Michael Brown gave an example of this, sharing a story of a freight forwarder who approached approximately 100 different customs brokers, with a counterfeit Nike goods shipment, who made shipments on Nike’s behalf. The value of the goods then deprived Nike of the sales, so they sued all involved customs brokers. This was an example of the freight forwarder not knowing their customer, which the two claim is the fault of the freight forwarder, saying that it is important for forwarders to know their customers.

Niels Beuck however countered this argument, saying that it is hard for freight forwarders to know and recognise counterfeit goods, let alone trained professionals, and that this liability should not be the forwarders, and that it should carry out all possible measures to not become liable for such claims.


Andrea Tang, moderator and FIATA International Trade Lawyer posed the question to the panel: What has your experience been in terms of industry coverage, are the majority adequately insured?

Michael Brown responsed, saying that in terms of cyber insurance, companies are still under-insured, but that the party who arranges for transportation can be brought into law suits and need to know that this coverage is very important. With larger vessels, he said, come higher concentrations of risk, and thus the problem becomes worse.

Anne Masson shared that some logistics companies have become uninsurable, because traditional carriers are backing off due to being hit by many claims. Her key message was to work on prevention, put in place cybersecurity systems, and most importantly not to forget adequate insurance.




In response to the first poll, Mr Brown and Ms Masson highlighted that after hospitals, transport is the worst hit sector from cyberattacks, and that 1 in 5 freight forwarders are at risk of attack.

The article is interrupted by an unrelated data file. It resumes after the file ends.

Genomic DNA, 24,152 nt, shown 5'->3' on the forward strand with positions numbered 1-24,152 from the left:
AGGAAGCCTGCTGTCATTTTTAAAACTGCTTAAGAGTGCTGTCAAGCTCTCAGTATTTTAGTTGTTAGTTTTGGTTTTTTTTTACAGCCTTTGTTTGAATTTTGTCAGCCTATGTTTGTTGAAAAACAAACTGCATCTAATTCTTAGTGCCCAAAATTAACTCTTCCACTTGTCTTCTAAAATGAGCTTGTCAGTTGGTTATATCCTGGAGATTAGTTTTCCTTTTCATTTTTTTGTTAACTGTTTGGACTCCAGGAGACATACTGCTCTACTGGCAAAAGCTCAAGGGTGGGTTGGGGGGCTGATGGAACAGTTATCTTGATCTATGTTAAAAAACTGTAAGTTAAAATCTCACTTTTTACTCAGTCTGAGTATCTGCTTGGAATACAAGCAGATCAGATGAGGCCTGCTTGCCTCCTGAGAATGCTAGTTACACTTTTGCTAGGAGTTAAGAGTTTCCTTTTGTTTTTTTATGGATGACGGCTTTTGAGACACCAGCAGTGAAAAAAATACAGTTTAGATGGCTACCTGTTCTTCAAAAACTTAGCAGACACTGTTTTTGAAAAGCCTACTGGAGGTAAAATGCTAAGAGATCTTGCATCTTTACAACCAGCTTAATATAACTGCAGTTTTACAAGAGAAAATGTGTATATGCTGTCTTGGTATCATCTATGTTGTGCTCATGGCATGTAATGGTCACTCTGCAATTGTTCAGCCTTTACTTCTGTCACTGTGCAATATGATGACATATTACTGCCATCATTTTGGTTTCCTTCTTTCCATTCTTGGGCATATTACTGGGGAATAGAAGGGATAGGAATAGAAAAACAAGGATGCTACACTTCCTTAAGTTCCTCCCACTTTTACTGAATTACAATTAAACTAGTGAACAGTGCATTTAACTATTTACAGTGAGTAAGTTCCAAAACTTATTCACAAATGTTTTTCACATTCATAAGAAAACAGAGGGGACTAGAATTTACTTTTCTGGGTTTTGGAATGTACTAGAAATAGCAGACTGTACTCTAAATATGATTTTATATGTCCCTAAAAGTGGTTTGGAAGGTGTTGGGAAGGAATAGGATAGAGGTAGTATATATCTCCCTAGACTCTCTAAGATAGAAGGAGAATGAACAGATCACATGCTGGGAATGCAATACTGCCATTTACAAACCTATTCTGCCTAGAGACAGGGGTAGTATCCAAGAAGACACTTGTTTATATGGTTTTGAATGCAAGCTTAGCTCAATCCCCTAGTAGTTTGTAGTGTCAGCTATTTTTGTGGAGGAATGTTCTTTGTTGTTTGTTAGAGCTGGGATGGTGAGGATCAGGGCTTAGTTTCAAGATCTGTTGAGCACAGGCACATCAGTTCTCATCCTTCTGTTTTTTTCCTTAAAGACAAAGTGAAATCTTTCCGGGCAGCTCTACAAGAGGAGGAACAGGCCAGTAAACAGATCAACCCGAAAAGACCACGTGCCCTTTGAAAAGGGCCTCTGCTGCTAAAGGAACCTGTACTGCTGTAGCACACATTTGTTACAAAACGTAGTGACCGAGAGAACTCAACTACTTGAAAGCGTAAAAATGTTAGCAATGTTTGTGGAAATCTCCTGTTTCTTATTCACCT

Mr Beuck commented that cyberattacks can be defined differently by different people, but that such attacks can already be defined as small as emails from Amazon impersonators, attacks which are tailored to you and your data. Many people still define attacks primarily as big ransomware attacks, where all data is stolen and held hostage at a fee.

Based on her experience, Ms Masson recommends installing an Endpoint Detection and Response (EDR) system, which is a system that has an attack surface 24/7, which detects attacks on all levels, and can see when the hackers are present in systems.

As a closing note, Mr Brown urged those with existing cyber insurance to read their policies, because some coverage might be default, but money could be saved, and more relevant coverage could be added for that cost.

As a final question, Mr Werner Rens was asked how risk can best be mitigated.

"You can’t remove 100% of risk, but you can do things to screen your customers, such as visiting their website, checking whether what is claimed in an email is what they actually offer, their address on the website, for how long the company exists, etc. He highlighted the fact that official databases exist can be consulted too, for example to find VAT numbers.

Asked whether there are additional difficulties and challenges when vetting companies in different countries, and whether something needs to be done about this, Mr Rens shared that in his view, an important consideration in global data exchange is that the marketplace and eCommerce should be the liable party rather than the consumer, who cannot understand all issues surrounding global cybersecurity, because global data brings a whole new dimension to cyber risk. Data, he said, is at the heart of cyber risk. In recent years, he has been in contact with Amazon and Alibaba, who can retrieve all data in the purchasing and trade process, and they can use this data to mitigate risk, cover liability, and are in a position to say no to mystic suppliers. He shared that from what he had been told, these eCommerce giants don’t do this now, because they don’t bear any liability, but that it is time to make them liable. Governments and authorities would have to pass such reglation changes, however, and it is not always a given that they would do this. Amazon and Alibaba know they have the tools, but they say it should be compulsory to all such companies, then everyone is in the same boat.